The Tiny Tack House is one that’s fairly well known among tiny house aficionados. It’s owned by Snohomish, Washington, couple Malissa and Christopher Tack, and was also designed and built by them. The reason for its fame is not so much its design (although there are a few unique and interesting features that we’ll mention below) as the generosity of the Tacks themselves in sharing everything they went through in constructing it with the tiny house community at large.
Their excellent blog, written by Malissa with photographs by Chris (a professional photographer), is an invaluable reference for anyone who’s thinking of going it alone in their own tiny house journey. It’s quite detailed and quite long, with over 10,000 words of content and innumerable high-resolution photos, so we thought we’d give you a quick preview here to whet your appetite until you find time to read the whole thing yourself.
To begin with, let’s introduce Malissa and Chris. Before moving to Washington state, they both attended Kendall College of Art and Design in Michigan where they met cute not in the classroom but on a train to Chicago. Chris was studying photography, Malissa 3D animation, and both minored in graphic design. Their shared creative streak and the training they received at Kendall equipped them with the tools they needed to design a house from scratch, and a desire to give physical life to their creation lent them the confidence to go ahead with the project despite their lack of construction experience.
The Tacks conceived the idea of building a tiny house in early 2011 and spent over a month working on the design, coming up with different plans every week. In the end, they settled on the Fencl (now called the Cypress) plans from Tumbleweed They found it challenging to optimize the small space for two people who worked largely from home – not to mention two indoor cats – but by the end of April they were satisfied they’d gotten it right and ordered a trailer. After they picked it up they were so eager to begin the project that they stopped off at Home Depot to load it with lumber before driving home.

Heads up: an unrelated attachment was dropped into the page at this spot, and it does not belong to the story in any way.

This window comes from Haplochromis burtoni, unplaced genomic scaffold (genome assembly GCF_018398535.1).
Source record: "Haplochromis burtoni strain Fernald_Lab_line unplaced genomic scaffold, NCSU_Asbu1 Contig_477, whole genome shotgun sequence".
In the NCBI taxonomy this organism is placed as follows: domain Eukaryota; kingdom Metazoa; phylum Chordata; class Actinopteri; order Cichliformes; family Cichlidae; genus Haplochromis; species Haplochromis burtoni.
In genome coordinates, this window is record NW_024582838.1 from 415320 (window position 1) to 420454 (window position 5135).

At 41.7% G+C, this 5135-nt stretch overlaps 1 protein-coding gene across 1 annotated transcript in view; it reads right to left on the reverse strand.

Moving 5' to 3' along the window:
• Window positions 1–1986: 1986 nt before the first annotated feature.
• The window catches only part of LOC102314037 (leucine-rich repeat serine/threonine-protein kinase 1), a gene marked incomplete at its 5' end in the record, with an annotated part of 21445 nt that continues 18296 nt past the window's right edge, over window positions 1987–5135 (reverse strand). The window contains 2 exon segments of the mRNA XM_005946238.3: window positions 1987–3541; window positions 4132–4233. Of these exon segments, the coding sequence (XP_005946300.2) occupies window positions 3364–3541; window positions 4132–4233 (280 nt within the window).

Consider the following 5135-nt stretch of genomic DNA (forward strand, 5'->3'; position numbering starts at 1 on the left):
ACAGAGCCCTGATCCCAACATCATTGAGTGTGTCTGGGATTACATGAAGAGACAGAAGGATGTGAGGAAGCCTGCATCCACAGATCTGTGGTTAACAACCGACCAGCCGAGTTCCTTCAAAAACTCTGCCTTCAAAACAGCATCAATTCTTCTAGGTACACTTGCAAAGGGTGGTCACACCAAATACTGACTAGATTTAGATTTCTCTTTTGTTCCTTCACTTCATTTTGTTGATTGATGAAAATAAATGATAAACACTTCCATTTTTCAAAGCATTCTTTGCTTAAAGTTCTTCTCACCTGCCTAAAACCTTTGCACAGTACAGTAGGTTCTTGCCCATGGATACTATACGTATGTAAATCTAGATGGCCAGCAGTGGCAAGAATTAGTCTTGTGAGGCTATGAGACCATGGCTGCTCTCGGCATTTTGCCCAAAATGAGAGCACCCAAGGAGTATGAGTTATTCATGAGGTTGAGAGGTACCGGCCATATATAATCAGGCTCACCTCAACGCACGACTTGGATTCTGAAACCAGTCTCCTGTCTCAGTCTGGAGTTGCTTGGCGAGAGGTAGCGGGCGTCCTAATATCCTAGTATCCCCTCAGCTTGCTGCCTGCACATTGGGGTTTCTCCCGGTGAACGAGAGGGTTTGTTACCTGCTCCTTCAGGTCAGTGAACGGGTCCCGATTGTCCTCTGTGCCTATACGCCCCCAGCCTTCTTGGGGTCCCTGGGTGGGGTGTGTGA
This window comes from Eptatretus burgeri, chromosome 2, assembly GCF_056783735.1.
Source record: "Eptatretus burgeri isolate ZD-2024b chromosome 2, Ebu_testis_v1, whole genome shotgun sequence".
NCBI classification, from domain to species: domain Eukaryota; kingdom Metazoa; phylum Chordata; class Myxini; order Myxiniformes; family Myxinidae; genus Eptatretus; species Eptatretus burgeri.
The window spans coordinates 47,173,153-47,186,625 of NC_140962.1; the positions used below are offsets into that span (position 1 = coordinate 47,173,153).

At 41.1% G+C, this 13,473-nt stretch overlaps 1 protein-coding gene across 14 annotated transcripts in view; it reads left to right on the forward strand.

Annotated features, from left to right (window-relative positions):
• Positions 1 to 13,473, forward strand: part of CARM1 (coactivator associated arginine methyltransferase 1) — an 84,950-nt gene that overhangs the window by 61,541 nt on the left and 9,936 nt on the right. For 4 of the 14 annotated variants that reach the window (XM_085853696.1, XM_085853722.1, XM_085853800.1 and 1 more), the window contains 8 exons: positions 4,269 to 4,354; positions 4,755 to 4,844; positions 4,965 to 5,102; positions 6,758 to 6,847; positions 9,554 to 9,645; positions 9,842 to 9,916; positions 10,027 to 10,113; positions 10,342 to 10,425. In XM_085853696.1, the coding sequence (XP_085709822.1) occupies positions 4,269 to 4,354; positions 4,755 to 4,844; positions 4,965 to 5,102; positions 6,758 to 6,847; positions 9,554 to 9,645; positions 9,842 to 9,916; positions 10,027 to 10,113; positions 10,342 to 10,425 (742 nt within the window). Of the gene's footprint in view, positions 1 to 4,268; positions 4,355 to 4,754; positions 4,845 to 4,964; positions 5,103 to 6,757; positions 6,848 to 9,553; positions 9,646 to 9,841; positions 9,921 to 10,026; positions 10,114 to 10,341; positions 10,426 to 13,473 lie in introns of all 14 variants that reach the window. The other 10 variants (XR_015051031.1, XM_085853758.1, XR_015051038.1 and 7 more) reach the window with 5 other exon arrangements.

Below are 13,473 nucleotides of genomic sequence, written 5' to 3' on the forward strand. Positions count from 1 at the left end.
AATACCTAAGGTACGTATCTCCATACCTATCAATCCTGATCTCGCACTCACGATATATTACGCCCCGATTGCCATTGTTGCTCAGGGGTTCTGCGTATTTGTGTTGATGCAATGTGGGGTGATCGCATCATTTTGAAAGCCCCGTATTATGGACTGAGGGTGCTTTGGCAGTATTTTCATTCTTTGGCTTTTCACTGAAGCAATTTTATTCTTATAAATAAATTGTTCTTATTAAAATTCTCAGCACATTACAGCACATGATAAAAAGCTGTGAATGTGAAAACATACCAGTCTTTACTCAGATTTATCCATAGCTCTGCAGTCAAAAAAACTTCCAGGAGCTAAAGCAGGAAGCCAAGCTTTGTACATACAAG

Note the magnetic spice containers attached to the refrigerator – a great little storage saver!
Thanks to a typically rainy Washington state May they didn’t get to start construction right away, but when the weather dried out they dove into making the subfloor and never looked back. Day One was officially May 20. Laying and reinforcing the 1/2” plywood subfloor took until June 9; the walls and loft beams were in place by the 17th. July saw completion of the sheathing, and Chris’s father, Steve, visited for a week to help with the roofing and electrical work. After he left, Malissa and Chris undertook the challenge of putting in the windows and skylight and completing the roof.
Above you can see the couple’s home office, which consists of a fold-down table and a huge iMac mounted on a swivel. Below you’ll see the totally unique shower, which has been a hugely popular picture on Pinterest. They made it from a used wine barrel and a shower curtain that fits around the inside perfectly.
Working all day on weekends and two to four hours a day during the week, they got that finished in early August. They lost a couple of weeks waiting for their order of cedar siding to arrive, then went to work on staining it. By this point Chris had gotten busier at work, so Malissa put up the siding and did the window framing alone during the first weeks of September. Spending upwards of 12 hours a day on the house, she ached all over, acquired countless bruises, and noticed that she’d lost over 20 pounds since the beginning of the project.
Chris was able to start helping again towards the end of the month, finishing up the electrical work himself and installing the interior paneling together with Malissa. The couple also added the insulation at this point. They wanted to use a natural material for that and chose wool to get the job done, arriving at an R-value of about 21. They needed a lot of it, but found it easy to work with. For the ceiling they installed a screen divider at the midway point to prevent the wool from settling.
Another design touch that we love are the cabinets on either side of the bed.
By October the Tacks were working on the interior walls for the kitchen and bathroom and had begun building the kitchen cabinets. In November they finished those, the living room cabinets, the dormers, and a host of miscellaneous tasks before Chris started on the plumbing. (He did all the plumbing work himself, but had it checked by a licensed plumber to ensure there wouldn’t be any leaks.) For a shower tub, they used half of an old wine barrel.
Malissa and Chris finally moved into the house in December. They hadn’t exactly finished working on it – the plumbing and the interior walls weren’t quite done – but it was livable and the move saved them a month of rent. The missing details were quickly filled in and within a few months life had settled down to normal in the Tiny Tack House.
By the time they had finished, they spent around $20,000 and racked up 800+ hours of work. The Tacks continue to make themselves and the knowledge they’ve gained available to others who are interested in tiny houses. They’ve held open houses and sell the plans for the Tiny Tack House on their website. Chris even developed a host of inspirational designs using 3D modeling software. Malissa continues to update the blog and has also developed plans for a Tropical Tiny House.